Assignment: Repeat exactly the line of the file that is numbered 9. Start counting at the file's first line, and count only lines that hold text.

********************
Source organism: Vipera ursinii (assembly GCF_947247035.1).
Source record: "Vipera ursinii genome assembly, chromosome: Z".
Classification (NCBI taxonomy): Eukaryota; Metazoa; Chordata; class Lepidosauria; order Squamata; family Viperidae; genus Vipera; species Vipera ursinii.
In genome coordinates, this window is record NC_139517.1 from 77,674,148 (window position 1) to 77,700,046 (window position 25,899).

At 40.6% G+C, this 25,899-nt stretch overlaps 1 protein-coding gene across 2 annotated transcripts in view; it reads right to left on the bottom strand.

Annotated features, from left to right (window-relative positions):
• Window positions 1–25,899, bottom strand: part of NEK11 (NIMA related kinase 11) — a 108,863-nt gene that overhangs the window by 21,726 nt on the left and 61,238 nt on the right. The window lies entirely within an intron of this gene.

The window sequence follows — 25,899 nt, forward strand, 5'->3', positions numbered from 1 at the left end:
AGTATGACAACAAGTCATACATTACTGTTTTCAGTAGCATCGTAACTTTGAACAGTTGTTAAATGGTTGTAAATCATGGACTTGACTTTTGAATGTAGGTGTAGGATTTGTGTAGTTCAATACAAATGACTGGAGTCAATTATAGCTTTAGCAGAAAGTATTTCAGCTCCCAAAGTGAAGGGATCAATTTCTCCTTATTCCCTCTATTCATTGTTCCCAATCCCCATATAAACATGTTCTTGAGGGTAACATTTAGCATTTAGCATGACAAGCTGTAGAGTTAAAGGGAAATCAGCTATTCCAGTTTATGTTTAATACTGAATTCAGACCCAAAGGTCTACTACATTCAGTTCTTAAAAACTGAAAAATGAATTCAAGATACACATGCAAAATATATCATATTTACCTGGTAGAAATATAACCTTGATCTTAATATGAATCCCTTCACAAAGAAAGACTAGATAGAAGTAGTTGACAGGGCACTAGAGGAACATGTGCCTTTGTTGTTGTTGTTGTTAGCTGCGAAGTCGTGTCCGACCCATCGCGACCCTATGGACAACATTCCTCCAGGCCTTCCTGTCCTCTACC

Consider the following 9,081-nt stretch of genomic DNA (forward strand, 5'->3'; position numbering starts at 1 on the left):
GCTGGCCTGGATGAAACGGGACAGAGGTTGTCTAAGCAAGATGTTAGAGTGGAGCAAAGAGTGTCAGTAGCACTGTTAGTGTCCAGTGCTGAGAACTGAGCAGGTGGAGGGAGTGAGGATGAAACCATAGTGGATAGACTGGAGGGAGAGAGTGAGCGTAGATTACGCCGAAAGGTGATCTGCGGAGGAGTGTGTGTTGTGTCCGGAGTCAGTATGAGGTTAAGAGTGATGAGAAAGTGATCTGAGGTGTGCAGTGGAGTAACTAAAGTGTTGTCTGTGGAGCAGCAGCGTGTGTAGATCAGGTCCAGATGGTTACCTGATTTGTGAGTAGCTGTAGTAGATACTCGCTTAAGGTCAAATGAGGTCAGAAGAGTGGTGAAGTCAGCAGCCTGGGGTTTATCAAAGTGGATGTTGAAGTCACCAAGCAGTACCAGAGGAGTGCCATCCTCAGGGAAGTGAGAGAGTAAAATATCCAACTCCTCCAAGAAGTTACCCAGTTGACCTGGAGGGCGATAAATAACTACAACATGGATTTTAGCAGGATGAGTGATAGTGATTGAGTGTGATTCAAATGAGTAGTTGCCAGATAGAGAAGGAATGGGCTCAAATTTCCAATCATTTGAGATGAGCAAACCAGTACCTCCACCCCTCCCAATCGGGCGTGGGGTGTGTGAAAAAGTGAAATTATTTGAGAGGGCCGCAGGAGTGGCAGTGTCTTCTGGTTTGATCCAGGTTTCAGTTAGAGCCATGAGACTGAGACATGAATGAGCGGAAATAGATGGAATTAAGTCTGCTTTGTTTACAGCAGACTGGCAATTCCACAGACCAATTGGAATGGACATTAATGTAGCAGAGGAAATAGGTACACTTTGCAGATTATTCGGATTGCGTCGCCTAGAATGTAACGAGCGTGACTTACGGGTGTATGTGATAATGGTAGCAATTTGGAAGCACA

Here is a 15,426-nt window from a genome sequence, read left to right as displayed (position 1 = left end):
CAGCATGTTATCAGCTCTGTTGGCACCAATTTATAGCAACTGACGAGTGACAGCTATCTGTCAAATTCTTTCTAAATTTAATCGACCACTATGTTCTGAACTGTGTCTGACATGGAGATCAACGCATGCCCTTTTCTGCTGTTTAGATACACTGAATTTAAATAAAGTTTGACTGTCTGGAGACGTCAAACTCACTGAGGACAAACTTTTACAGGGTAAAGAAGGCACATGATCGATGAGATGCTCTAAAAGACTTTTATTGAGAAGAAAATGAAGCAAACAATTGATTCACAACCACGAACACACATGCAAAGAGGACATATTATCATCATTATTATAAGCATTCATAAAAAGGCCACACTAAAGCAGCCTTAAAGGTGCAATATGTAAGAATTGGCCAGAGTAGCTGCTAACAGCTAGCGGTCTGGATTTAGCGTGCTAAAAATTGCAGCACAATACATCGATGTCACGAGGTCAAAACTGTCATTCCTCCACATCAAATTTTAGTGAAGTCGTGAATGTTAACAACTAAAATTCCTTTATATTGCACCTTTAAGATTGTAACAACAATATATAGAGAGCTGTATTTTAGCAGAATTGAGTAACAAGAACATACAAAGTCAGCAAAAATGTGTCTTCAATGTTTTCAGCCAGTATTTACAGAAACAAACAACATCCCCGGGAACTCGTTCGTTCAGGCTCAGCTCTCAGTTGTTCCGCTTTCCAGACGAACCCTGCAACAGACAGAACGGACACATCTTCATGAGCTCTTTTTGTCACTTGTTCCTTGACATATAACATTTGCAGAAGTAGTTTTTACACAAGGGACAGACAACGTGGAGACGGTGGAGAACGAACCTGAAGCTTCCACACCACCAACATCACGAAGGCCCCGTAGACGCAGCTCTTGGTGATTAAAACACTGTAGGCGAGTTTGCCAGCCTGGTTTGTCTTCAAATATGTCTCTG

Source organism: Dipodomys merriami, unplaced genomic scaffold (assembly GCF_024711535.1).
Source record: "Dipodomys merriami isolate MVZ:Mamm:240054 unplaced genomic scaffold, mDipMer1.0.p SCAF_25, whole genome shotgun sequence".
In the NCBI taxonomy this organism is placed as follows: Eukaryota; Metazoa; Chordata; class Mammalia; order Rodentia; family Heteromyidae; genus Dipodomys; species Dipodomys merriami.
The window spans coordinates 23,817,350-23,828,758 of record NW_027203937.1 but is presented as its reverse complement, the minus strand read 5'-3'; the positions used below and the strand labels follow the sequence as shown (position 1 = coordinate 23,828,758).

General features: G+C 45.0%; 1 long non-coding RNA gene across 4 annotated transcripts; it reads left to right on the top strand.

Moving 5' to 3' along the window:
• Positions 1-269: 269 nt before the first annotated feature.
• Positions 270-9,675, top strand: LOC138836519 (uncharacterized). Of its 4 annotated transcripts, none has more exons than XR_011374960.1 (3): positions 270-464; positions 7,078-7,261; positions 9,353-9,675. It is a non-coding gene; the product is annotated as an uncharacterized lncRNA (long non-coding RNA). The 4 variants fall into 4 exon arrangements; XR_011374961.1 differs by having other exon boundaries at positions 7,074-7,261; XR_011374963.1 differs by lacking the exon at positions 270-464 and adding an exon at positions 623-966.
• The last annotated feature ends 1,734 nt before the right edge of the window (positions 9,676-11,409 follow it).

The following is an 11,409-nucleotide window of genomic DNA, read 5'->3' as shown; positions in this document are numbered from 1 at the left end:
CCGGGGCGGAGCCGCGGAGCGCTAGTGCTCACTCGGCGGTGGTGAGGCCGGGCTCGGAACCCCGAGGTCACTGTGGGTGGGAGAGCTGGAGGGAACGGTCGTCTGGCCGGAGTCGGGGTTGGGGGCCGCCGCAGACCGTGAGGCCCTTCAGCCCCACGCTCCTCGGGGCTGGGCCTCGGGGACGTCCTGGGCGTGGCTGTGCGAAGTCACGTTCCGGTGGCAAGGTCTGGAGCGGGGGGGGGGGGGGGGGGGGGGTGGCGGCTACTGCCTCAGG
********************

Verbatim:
AGTATGACAACAAGTCATACATTACTGTTTTCAGTAGCATCGTAACTTTGAACAGTTGTTAAATGGTTGTAAATCATGGACTTGACTTTTGAATGTAGGTGTAGGATTTGTGTAGTTCAATACAAATGACTGGAGTCAATTATAGCTTTAGCAGAAAGTATTTCAGCTCCCAAAGTGAAGGGATCAATTTCTCCTTATTCCCTCTATTCATTGTTCCCAATCCCCATATAAACATGTTCTTGAGGGTAACATTTAGCATTTAGCATGACAAGCTGTAGAGTTAAAGGGAAATCAGCTATTCCAGTTTATGTTTAATACTGAATTCAGACCCAAAGGTCTACTACATTCAGTTCTTAAAAACTGAAAAATGAATTCAAGATACACATGCAAAATATATCATATTTACCTGGTAGAAATATAACCTTGATCTTAATATGAATCCCTTCACAAAGAAAGACTAGATAGAAGTAGTTGACAGGGCACTAGAGGAACATGTGCCTTTGTTGTTGTTGTTGTTAGCTGCGAAGTCGTGTCCGACCCATCGCGACCCTATGGACAACATTCCTCCAGGCCTTCCTGTCCTCTACC